Development of framework to ensure contracts are transferred to new contracting authorities by April 2013.
Following a detailed assessment of contract transfer risk with a small sample of primary care trusts (PCTs), a framework has been developed to ensure that contracts will be transferred to new contracting authorities by April 2013.
The implementation of the Health and Social Care Bill will require PCTs to transfer approximately 75,000 clinical service contracts or agreements. The Department of Health has developed a national framework and timescales for contract transfer and some supporting tools to assist PCT and strategic health authority (SHA) clusters to manage the process.
The process of transferring contracts should be supported by a set of core principles:
- clinical care must not be threatened during contract transition
- a consistent and objective approach is required
- there will be openness, transparency and visibility of progress
- management action should be proportionate to the risks identified
- it is the responsibility of the current contracting authorities to prepare contracts for transfer and ensure no ‘net gain’ or ‘net loss’ due to the transfer process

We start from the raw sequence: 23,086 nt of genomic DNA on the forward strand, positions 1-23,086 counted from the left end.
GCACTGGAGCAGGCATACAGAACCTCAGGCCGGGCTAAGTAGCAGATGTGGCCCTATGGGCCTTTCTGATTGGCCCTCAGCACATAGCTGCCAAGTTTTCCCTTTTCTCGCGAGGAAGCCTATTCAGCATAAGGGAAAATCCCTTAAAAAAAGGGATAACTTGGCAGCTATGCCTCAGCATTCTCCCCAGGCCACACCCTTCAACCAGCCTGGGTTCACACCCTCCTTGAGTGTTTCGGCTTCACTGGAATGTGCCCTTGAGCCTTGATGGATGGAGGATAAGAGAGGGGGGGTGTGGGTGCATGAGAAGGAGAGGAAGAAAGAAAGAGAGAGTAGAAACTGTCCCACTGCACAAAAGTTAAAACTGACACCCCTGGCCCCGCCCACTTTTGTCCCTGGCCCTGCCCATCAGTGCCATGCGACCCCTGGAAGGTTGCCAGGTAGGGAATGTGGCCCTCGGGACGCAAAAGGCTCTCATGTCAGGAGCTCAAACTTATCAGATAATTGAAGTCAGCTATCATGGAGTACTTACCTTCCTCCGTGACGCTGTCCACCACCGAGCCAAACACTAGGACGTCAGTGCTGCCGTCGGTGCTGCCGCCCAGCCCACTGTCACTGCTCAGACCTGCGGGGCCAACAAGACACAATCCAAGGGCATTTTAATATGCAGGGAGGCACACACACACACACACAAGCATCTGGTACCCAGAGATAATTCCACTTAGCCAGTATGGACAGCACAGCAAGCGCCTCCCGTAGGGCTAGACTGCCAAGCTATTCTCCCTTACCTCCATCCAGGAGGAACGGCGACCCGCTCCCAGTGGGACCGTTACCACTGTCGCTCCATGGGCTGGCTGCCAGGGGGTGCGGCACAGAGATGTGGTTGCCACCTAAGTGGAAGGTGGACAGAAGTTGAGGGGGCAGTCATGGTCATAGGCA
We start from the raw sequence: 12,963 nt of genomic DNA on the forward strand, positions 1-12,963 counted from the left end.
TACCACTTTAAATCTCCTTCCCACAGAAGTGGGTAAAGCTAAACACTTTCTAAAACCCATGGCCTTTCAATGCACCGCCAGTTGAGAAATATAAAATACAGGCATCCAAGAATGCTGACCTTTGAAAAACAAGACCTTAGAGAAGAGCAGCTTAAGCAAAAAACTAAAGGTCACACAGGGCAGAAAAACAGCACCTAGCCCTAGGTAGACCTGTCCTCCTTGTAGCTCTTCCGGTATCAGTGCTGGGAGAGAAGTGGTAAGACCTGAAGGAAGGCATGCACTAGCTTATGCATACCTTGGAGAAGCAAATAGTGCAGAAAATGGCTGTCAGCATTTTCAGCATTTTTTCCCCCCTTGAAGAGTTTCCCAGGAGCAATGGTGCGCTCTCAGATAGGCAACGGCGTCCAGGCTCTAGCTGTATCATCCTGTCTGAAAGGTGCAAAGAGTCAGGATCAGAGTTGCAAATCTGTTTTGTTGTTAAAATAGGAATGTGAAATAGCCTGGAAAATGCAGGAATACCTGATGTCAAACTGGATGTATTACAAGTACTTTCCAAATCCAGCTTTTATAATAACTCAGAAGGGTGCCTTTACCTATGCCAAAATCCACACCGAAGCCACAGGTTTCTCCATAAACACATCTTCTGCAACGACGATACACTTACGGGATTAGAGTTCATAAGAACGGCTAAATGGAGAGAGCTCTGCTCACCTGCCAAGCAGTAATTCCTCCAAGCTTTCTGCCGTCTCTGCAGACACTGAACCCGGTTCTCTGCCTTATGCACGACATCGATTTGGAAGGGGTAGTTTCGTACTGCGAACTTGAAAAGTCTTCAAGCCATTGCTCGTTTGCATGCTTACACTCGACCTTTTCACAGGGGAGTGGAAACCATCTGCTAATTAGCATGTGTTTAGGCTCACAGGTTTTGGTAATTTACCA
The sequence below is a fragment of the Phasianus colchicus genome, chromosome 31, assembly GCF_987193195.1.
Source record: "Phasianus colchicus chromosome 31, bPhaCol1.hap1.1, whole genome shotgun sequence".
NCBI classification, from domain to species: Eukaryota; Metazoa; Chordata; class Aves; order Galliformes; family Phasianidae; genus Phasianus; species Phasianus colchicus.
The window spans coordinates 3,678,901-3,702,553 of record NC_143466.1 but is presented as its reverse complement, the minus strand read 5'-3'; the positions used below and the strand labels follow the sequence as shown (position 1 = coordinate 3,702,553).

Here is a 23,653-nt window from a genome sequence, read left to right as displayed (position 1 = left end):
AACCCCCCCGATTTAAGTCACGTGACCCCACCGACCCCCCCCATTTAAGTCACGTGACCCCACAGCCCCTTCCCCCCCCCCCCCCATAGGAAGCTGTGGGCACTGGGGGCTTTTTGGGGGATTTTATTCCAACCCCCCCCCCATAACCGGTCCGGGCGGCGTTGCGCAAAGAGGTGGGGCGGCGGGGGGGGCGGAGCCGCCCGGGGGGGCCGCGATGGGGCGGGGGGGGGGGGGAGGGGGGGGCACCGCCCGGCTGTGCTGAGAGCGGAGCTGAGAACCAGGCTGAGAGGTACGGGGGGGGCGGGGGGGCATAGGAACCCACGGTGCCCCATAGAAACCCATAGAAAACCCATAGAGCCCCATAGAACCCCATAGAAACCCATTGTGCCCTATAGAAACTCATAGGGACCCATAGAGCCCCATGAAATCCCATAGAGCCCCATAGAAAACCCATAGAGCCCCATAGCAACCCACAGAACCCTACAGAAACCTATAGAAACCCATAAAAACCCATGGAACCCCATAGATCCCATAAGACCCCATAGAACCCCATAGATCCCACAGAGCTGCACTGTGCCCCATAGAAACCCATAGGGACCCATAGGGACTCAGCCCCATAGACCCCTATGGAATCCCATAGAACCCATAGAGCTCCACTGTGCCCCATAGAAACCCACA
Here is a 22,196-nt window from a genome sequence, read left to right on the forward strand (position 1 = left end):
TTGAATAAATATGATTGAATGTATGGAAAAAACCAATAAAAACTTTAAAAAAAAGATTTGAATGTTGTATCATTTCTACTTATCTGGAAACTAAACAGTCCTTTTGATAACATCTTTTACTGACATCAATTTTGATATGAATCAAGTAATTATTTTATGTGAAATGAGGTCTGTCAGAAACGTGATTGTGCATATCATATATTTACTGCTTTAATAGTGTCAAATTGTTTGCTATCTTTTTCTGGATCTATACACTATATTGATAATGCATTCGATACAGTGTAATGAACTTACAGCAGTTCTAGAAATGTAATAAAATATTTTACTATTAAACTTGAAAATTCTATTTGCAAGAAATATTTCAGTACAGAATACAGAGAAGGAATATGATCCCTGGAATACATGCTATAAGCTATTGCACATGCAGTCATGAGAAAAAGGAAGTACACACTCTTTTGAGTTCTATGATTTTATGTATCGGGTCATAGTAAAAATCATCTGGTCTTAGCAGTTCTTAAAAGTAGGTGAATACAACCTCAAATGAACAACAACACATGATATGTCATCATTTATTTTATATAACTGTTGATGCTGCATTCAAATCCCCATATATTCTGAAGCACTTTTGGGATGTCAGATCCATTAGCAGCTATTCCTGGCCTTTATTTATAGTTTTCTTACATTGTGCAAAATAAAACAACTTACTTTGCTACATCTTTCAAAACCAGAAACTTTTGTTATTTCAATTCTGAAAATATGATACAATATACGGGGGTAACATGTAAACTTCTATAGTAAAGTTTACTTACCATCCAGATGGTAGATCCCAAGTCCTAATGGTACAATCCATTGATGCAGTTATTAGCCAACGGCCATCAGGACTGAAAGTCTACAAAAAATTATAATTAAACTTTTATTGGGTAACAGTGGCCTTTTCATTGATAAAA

- it is the responsibility of new contracting authorities to establish the management controls and operational processes to receive contracting responsibilities and maintain continuity of service with any clinical, financial and legal risks addressed
PCT clusters will be expected to lead three phases of work to assure a smooth transfer of healthcare service contracts:
Stocktake: identify agreements held by existing contracting authorities, profile them, and perform a risk assessment on each one. The risk assessment will identify areas of improvement required before contracts are transferred to new authorities.
Stabilise: address identified risks with targeted actions to safeguard transition.
Shift: operationally and formally transfer contracts and contracting responsibilities to the new contracting bodies.
Each of these phases is explained in more detail in a letter from David Flory, Deputy NHS Chief Executive.